Besides the street in my tiny town, Tennyson lives on in a handful of phrases from his poems that have become commonplace mottos such as “It’s better to have loved and lost, than never to have loved at all”—words well-enough known even as their author’s fame and esteem has faded, that many people think they must be Shakespeare’s.
Today’s words come from another section in the same long poem or collection that premiered the “loved and lost” phrase, Tennyson’s broad meditation on loss and perseverance “In Memoriam A.H.H.” If we’ve forgotten Tennyson, this makes it possible for him to be new again, and this is a piece, as I recast it, that seems very appropriate for our age—even for this year. The New Year’s bells ring in a new year, but they also chase away the devils of the old one.
So, enjoy the music I wrote and recorded for “Ring Out Wild Bells”, but you may be surprised at how well Tennyson’s sentiments fit as you sing along with them while 2017 ends. The player for the audio piece is right below this.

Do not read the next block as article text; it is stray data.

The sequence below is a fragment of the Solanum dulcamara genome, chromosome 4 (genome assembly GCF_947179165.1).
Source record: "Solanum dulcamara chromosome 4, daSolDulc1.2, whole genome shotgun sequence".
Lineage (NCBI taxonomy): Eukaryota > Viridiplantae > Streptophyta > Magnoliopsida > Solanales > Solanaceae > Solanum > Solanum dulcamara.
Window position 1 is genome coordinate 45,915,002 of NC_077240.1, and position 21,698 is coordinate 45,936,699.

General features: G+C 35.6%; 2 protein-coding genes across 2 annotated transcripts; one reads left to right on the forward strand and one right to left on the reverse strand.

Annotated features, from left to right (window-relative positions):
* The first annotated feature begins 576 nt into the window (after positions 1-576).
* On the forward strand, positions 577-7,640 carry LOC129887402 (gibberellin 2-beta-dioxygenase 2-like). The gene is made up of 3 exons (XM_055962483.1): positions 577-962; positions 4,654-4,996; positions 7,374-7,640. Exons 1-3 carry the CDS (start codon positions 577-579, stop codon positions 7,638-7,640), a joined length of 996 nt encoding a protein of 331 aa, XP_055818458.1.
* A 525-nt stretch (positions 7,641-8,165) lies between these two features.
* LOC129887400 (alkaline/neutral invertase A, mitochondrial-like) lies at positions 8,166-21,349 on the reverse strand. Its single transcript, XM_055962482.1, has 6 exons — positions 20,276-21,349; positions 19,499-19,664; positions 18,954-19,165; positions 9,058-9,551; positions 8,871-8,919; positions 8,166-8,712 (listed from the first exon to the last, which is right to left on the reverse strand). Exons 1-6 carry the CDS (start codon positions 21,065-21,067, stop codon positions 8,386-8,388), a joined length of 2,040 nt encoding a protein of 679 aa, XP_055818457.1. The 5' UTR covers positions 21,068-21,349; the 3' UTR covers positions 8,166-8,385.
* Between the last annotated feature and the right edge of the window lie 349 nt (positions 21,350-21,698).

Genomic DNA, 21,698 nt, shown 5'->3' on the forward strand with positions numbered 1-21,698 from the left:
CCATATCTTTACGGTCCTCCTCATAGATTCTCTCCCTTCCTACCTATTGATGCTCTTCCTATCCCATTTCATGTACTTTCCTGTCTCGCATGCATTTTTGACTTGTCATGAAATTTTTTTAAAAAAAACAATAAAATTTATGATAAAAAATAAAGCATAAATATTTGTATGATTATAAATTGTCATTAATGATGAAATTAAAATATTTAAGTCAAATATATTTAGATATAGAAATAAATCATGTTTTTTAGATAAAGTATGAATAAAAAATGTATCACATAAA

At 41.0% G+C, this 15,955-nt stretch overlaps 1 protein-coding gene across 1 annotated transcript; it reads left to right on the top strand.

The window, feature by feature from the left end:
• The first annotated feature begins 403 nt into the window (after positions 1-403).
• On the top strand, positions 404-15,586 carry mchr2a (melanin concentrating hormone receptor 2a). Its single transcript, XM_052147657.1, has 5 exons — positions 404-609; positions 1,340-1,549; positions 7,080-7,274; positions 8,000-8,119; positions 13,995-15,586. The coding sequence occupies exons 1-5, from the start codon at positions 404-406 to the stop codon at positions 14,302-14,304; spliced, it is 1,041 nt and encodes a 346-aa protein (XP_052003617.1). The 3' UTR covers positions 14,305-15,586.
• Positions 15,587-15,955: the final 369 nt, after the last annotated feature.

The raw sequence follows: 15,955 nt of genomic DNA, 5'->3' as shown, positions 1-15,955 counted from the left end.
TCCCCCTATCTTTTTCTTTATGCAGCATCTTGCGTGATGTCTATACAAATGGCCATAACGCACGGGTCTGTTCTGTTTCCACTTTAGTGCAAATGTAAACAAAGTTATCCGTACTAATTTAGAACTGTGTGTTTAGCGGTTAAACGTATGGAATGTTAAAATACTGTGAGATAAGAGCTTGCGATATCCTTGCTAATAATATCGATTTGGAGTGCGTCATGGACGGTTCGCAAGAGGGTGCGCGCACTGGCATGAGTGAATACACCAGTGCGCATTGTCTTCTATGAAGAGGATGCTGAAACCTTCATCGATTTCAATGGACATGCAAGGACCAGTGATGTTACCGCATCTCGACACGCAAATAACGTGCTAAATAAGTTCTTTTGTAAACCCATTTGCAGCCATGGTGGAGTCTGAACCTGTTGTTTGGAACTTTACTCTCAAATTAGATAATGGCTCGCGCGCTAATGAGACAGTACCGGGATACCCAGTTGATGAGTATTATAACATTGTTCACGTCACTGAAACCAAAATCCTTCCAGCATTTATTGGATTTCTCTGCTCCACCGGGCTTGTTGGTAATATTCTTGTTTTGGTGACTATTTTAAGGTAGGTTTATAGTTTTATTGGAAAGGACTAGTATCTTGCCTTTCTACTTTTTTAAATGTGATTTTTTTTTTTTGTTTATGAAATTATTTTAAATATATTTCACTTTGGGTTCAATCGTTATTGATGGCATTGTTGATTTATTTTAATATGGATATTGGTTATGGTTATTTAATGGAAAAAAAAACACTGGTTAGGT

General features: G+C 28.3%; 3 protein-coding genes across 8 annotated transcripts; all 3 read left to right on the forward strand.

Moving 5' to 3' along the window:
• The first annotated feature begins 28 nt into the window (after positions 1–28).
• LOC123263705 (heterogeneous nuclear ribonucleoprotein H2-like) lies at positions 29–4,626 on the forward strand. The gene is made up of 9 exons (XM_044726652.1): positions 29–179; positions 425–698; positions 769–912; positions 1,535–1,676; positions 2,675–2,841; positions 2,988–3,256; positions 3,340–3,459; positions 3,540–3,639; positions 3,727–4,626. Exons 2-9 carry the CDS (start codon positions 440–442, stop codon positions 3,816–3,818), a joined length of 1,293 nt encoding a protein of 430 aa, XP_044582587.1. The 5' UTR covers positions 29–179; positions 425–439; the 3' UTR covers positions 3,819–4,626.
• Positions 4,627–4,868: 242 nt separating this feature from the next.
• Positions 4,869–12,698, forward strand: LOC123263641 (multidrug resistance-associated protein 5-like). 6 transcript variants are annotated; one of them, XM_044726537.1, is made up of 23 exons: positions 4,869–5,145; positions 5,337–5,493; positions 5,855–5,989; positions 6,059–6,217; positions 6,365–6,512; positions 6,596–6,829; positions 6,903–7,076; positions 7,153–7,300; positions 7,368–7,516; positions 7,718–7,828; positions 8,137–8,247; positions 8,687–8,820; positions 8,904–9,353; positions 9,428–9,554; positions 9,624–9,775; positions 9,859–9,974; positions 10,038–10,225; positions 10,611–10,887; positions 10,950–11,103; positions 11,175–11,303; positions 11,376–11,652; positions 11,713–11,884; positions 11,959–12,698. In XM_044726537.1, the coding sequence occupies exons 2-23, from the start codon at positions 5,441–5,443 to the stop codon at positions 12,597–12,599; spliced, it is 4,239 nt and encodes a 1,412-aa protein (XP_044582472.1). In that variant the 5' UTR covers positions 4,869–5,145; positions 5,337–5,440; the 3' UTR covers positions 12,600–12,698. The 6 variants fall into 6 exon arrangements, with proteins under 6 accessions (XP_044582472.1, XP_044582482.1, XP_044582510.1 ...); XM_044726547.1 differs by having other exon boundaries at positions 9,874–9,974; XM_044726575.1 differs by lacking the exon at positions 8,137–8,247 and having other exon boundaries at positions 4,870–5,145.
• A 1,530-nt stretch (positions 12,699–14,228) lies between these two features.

I sometimes like to ask musicians who sing folk songs “What is the oldest song you play?” As a person attracted to traditional English folk music at an early age, I often marveled at the gloriously old traditional ballads collected by Thomas Percy and Francis Child. There’s something interesting to me about singing not only “other people’s stories,” but very old stories at that.
Turns out that they are likely not all that old. Most of them are no older than Shakespeare, and despite many antique words and usages, they are in more or less modern English. That’s old, but it’s not old like Homer, Sappho, some of the Chinesepoems I’ve set to music here. Today’s piece, “Summer Is Icumen In” was nearly as old to the typical Child ballad author as Shakespeare is to us. You can say it’s words are written in English, but that’s only English within the broadest of meanings, as the words are even farther removed from the language we speak than Chaucer’s.